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Monday, November 5, 2012

In Colorado, Marijuana Candidate Gary Johnson Aims to Be Obama's Nader

Posted By on Mon, Nov 5, 2012 at 7:16 AM

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During his two terms as New Mexico governor, Gary Johnson was best known for two things: vetoing nearly half of the bills that reached his desk, and advocating for marijuana legalization.

Now, as the Libertarian candidate for president and man of the hour for bereft marijuana-minded voters, Johnson is angling to become forever known as the Ralph Nader of 2012 -- the third-party spoiler who ruined a major-party candidate's chance at the White House.

Republicans have to date appeared most fearful of Johnson: GOP operatives sued to keep him off of the ballot in some states, and the media's run with the risk-to-Romney storyline. But in swing state Colorado, Johnson's campaign is running robocalls that call out President Barack Obama for allowing his Justice Department to shut down state-legal cannabis dispensaries. This is a move aimed at liberals and the youth, both of who will vote on a marijuana legalization measure Tuesday.

Johnson's been on point across the country, in speeches and in interviews, claiming a vote for Obama or Romney is a wasted vote. More liberal than Obama on civil liberties and more conservative than Romney on the budget, Johnson doesn't care who wins tomorrow. Either way, the American public will know how similar the two mainstream parties are, he says.

This narrative hits medical marijuana supporters hard. After all, it was Obama who promised on the campaign trail that he'd respect states' rights on medical marijuana -- a promised echoed by Attorney General Eric Holder until federal prosecutors started shutting down countless cannabis dispensaries in California, Colorado, Montana, Michigan, and elsewhere.

Colorado presents a peculiar pickle for the state's Democrats and Republicans -- both are loath to become known as the hanging chads of their day. The state is traditionally in favor of small government, but voted for Obama in 2008, and voters will decide on a marijuana legalization measure, Amendment 64, which is opposed by Democrats and backed by some Republicans.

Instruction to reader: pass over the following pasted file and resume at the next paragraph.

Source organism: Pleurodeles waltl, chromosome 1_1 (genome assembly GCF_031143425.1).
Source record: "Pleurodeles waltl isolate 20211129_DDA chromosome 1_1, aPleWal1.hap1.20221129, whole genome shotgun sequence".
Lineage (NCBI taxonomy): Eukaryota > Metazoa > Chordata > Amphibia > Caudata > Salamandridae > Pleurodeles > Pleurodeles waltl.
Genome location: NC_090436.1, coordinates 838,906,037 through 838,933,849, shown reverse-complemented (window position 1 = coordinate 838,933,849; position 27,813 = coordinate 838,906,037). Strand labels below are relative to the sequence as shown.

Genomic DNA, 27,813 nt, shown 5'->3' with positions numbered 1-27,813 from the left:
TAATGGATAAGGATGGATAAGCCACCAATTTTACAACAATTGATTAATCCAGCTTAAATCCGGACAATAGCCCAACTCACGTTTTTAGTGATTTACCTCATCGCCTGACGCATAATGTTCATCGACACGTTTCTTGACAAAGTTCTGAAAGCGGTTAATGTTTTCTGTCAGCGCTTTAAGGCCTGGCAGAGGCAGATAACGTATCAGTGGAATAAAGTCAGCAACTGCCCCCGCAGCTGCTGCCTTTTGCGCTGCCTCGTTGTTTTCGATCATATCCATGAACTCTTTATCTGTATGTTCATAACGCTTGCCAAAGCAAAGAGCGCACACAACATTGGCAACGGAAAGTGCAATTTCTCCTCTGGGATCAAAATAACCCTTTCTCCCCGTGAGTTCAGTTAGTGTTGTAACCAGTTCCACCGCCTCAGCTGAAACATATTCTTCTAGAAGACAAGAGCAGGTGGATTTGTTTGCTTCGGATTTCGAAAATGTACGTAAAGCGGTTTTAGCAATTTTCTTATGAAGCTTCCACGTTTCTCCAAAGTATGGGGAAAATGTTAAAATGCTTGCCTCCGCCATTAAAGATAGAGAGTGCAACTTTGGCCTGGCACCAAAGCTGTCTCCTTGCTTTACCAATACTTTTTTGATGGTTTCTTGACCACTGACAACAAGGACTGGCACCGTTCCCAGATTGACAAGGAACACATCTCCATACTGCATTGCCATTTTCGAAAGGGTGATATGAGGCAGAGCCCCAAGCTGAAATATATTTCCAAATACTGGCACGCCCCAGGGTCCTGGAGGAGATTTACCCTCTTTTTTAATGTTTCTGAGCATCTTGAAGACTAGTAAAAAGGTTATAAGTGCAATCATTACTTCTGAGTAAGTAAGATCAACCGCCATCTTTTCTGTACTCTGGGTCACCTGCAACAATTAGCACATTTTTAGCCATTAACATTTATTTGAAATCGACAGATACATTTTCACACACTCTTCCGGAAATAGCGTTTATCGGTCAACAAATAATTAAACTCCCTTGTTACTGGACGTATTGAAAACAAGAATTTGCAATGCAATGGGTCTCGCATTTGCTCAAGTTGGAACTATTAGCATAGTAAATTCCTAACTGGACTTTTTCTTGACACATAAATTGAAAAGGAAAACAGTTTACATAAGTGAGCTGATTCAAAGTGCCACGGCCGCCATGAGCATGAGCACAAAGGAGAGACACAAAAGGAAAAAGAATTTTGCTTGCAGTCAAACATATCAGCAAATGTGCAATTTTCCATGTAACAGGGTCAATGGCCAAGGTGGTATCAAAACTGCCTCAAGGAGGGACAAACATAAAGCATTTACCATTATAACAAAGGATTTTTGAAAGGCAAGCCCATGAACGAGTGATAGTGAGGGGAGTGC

In short, it's a hot mess.

"We have a natural fit with Colorado," Johnson said in an interview with Businessweek. "I embrace the notion of being a spoiler." 

To hear Johnson say he's out to spoil either candidate is balm for a third-party supporter; but Johnson's robocalls in Colorado -- which is, according to most polls, at a dead-even heat between Democrats and Republicans -- seem aimed at winning over the same young vote that's expected to turn out for that state's marijuana-legalization measure Tuesday.

"In 2008, candidate Obama promised not to use the Justice Department to prosecute medical marijuana in states where it was legal," the robocall says, according to the Christian Science Monitor. "But the real Obama did just that, more than doubling prosecutions, putting people in prisons and shutting down medical marijuana facilities in Colorado. That's not the change you wanted on health freedom. But you can still be a force for hope and change by voting for Gary Johnson."

It seems unlikely that a Romney supporter, hearing that message, will cast their vote for Johnson. And that's fine with him, but it will likely not be good for marijuana supporters.

As bad as Obama may have been, reluctant supporters of the president tend to agree that Romney would be much, much worse. 

"The choice between Obama and Romney on this issue," the Drug Policy Alliance's Ethan Nadelmann said, "is the choice between a disappointment and a disaster." And with each robocall, Johnson is steering cannabis advocates further toward the iceberg.

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About The Author

Chris Roberts

Chris Roberts has spent most of his adult life working in San Francisco news media, which is to say he's still a teenager in Middle American years. He has covered marijuana, drug policy, and politics for SF Weekly since 2009.


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